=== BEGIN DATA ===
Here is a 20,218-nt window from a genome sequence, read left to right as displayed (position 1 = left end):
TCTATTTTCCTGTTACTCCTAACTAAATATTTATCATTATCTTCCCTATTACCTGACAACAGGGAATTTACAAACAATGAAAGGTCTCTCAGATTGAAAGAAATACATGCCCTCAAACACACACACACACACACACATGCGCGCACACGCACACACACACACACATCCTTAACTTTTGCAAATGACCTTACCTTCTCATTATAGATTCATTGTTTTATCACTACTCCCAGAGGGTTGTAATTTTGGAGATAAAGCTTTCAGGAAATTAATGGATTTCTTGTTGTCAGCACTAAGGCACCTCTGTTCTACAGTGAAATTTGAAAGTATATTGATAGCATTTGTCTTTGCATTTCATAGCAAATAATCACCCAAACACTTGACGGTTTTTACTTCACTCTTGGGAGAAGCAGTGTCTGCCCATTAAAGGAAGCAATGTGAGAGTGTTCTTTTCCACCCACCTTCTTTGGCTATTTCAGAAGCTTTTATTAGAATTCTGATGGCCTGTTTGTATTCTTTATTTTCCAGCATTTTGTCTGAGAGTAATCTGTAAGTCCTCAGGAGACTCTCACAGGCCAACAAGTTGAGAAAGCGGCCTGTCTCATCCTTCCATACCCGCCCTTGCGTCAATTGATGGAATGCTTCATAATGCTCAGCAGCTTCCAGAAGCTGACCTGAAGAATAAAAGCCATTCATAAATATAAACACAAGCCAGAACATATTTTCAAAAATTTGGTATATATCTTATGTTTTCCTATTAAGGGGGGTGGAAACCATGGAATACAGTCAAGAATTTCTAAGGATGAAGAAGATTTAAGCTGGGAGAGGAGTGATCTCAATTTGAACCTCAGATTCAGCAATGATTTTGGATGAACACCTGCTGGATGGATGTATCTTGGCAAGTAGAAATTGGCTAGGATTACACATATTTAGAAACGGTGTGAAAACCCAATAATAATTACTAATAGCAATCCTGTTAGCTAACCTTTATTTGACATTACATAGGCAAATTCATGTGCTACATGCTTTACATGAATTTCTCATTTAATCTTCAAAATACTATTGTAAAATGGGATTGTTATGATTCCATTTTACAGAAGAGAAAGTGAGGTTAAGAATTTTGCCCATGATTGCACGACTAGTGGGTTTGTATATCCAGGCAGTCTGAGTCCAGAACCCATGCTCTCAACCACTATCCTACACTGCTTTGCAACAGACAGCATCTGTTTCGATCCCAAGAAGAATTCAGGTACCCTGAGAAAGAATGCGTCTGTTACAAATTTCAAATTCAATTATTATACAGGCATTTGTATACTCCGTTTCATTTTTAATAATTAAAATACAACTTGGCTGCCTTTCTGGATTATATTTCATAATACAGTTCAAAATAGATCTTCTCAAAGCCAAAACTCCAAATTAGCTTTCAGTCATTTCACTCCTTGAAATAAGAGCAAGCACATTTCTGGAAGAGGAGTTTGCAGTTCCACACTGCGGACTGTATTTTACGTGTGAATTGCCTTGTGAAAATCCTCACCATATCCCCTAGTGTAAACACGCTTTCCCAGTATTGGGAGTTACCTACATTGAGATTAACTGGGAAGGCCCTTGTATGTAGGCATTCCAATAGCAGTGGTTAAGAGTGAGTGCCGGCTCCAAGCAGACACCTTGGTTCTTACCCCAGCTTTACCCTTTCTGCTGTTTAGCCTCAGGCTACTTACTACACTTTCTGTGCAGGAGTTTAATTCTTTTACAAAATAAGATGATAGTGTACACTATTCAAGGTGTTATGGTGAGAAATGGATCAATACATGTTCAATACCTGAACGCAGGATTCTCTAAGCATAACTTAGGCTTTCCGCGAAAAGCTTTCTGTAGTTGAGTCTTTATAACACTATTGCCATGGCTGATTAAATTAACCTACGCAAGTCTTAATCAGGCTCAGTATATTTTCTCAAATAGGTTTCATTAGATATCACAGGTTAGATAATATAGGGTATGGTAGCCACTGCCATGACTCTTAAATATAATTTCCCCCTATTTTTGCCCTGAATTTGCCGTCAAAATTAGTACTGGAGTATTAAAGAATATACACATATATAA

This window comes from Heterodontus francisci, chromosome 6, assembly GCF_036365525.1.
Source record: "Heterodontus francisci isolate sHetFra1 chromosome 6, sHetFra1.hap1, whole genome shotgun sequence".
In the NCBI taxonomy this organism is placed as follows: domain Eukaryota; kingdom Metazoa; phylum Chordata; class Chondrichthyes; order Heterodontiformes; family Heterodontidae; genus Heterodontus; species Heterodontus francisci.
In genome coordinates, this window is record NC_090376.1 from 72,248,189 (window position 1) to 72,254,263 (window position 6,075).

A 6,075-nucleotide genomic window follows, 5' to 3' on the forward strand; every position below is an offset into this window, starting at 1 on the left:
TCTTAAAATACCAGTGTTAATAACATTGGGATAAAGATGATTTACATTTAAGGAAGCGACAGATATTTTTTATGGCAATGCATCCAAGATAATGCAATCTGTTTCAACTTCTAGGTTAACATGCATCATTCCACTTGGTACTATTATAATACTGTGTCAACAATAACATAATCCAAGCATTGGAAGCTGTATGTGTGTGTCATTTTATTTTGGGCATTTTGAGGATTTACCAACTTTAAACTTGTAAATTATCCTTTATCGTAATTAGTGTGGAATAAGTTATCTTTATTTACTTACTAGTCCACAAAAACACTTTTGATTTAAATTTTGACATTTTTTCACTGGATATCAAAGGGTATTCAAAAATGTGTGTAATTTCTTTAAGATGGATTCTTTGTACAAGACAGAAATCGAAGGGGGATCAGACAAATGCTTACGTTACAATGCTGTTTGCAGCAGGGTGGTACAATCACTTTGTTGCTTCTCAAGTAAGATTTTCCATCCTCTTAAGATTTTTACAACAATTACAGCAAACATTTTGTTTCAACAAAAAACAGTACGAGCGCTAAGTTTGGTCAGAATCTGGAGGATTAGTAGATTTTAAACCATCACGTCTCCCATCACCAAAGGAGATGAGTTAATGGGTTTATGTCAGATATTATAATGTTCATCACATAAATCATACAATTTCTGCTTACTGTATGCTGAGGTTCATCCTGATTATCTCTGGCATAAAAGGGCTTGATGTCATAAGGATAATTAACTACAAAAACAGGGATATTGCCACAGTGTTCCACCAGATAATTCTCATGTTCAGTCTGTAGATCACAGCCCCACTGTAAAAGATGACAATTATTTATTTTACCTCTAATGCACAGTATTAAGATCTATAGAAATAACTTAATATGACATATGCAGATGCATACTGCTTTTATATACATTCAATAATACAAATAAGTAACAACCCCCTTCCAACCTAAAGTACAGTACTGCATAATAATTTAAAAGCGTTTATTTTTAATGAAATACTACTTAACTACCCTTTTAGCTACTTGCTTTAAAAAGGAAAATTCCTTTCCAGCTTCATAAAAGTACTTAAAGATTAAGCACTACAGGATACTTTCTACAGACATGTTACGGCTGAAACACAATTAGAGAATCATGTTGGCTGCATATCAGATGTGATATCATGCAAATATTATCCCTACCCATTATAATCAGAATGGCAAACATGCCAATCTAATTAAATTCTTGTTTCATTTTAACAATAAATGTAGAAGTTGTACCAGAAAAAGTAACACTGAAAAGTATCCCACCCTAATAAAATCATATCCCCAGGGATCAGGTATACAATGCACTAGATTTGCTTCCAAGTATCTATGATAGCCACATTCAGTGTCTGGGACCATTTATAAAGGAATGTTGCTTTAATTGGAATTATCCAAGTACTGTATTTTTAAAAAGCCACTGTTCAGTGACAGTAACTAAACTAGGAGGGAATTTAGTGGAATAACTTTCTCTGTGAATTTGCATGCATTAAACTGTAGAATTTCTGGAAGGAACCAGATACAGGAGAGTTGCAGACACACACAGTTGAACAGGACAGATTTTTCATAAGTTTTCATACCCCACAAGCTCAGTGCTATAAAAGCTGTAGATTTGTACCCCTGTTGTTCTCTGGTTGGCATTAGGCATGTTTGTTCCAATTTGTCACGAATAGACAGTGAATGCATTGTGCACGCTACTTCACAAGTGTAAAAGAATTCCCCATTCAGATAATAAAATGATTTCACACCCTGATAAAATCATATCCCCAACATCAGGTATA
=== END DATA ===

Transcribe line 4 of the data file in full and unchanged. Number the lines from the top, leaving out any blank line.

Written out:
Source record: "Heterodontus francisci isolate sHetFra1 chromosome 6, sHetFra1.hap1, whole genome shotgun sequence".